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Abstract Title: Fostering Computational Thinking
Abstract: Computation (the use of the computer to solve numerically, to simulate, or to visualize a physical problem) has revolutionized scientific research and engineering practice. However, computation is virtually ignored in most introductory college courses.

In this targeted session, we present an overview of efforts to introduce computation undertaken in both high school and large enrollment university mechanics courses. Several key questions are highlighted for discussion. How can computation be introduced into courses that have a wide variety of student skill levels? How can students' abilities to use computer modeling be evaluated? What challenges do students face when developing a computer model? What is the role of epistemology for students who are learning this new tool?
Abstract Type: Poster Gallery Session

Author/Organizer Information

Primary Contact: Marcos D Caballero
Georgia Institute of Technology, School of Physics
837 State St
Atlanta, GA 30332
Co-Author(s)
and Co-Presenter(s)
John B. Burk (Westminster Schools, Atlanta, GA)
Matthew A. Kohlmyer (North Carolina State University, Raleigh, NC)
Michael F. Schatz (Georgia Institute of Technology, Atlanta, GA)

Poster Gallery Session Specific Information

Poster 1 Title: Computer Modeling Homework in Introductory Mechanics
Poster 1 Authors: Michael F. Schatz (Georgia Institute of Technology, Atlanta, GA)
Marcos D Caballero (Georgia Institute of Technology, Atlanta, GA)
John B. Burk (Westminster Schools, Atlanta, GA)
Matthew A. Kohlmyer (North Carolina State University, Raleigh, NC)
Poster 1 Abstract: Introductory physics courses typically fail to provide students with significant opportunities to use a computer to solve science and engineering problems. We present an overview of recent work to develop laboratory and homework exercises on numerical modeling, simulation, and visualization for students in introductory mechanics in both high school and large enrollment university courses.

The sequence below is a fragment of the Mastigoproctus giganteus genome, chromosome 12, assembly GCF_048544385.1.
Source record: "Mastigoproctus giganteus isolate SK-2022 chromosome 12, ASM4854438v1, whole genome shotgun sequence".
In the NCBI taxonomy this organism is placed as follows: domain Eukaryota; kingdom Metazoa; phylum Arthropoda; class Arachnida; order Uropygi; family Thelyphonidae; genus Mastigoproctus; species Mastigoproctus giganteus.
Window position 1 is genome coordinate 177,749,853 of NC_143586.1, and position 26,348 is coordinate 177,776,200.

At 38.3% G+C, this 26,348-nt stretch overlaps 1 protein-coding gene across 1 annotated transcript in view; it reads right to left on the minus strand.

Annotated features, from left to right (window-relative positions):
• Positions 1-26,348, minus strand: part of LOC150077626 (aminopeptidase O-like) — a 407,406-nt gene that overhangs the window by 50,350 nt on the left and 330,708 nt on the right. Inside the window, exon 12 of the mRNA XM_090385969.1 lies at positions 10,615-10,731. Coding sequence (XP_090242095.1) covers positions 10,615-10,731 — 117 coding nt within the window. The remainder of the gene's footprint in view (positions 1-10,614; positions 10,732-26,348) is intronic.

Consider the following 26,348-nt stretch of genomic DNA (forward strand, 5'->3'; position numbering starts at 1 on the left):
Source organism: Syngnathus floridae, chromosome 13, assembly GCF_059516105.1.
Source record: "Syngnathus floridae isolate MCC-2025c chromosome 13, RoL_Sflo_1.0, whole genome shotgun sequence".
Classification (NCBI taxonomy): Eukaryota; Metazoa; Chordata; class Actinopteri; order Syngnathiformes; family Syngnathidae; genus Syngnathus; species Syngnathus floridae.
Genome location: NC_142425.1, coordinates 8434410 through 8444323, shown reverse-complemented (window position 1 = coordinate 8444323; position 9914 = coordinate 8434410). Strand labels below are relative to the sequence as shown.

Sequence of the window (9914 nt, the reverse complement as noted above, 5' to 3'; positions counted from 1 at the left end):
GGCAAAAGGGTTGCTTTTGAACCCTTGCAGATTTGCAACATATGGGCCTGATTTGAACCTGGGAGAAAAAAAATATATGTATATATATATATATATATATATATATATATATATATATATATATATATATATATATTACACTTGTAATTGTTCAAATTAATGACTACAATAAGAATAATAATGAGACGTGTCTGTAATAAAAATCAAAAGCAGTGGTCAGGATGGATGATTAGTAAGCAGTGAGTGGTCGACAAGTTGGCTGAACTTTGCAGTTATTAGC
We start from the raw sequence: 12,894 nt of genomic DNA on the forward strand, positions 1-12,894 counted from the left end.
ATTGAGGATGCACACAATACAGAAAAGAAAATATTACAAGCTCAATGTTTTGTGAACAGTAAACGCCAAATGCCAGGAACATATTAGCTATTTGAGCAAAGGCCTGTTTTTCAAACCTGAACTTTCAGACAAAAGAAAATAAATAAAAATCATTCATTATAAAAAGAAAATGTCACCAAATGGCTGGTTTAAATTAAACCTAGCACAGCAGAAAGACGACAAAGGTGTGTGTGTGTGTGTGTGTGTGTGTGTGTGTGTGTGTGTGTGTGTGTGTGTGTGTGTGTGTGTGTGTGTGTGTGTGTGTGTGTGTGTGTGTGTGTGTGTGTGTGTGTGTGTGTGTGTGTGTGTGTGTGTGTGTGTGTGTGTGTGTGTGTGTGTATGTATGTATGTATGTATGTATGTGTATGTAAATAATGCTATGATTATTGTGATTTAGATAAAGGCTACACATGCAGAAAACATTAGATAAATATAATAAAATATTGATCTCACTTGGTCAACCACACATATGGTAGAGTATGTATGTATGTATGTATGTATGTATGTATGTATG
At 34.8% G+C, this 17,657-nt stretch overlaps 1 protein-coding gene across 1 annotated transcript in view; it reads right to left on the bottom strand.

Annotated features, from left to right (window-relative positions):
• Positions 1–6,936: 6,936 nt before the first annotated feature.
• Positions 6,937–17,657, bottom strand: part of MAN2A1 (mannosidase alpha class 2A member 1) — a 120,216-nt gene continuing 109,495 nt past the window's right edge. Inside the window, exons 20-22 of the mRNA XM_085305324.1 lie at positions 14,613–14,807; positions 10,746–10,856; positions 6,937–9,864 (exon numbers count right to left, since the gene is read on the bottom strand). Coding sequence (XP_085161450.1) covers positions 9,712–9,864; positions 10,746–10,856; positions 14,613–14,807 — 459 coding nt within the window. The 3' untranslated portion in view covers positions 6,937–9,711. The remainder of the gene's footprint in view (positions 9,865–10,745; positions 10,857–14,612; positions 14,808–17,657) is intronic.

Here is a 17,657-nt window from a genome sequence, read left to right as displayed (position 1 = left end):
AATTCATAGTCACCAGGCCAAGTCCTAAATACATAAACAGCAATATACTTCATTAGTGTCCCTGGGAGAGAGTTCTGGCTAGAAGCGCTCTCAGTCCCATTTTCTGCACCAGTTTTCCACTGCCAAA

Poster 2 Title: Measurements of Students' Performance on Computational Exercises in Introductory Mechanics
Poster 2 Authors: Marcos D Caballero (Georgia Institute of Technology, Atlanta, GA)
Matthew A. Kohlmyer (North Carolina State University, Raleigh, NC)
Michael F. Schatz (Georgia Institute of Technology, Atlanta, GA)
Poster 2 Abstract: The impact of laboratory and homework exercises on the development of computational thinking is evaluated using a proctored end-of-course computational exercise. We present the motivation for and development of this proctored assignment, an analysis of erroneous student code, and the implications for teaching computation to introductory physics students.
Poster 3 Title: Working with Computational Anxiety: Assessing Student Affect in Learning Computation in Introductory Mechanics
Poster 3 Authors: Matthew A. Kohlmyer (North Carolina State University, Raleigh, NC)
Marcos D Caballero (Georgia Institute of Technology, Atlanta, GA)
Michael F. Schatz (Georgia Institute of Technology, Atlanta, GA)
Poster 3 Abstract: An introductory physics course at Georgia Tech requires students learn numerical computation for describing physical phenomenon that are not amenable to being solved using analytic methods. Students' motivation to learn computation and anxiety about solving computational exercises varies greatly. The attitudes, interests, and values that students exhibit when learning a subject can play a role in their motivation to and anxiety about learning the subject. We present a brief overview of the development of a new tool, the Computation Modeling in Physics Attitudinal Student Survey (COMPASS), aimed at helping to characterize students' attitudes about, interests in, and values concerning computation as well as preliminary measurements derived from this instrument.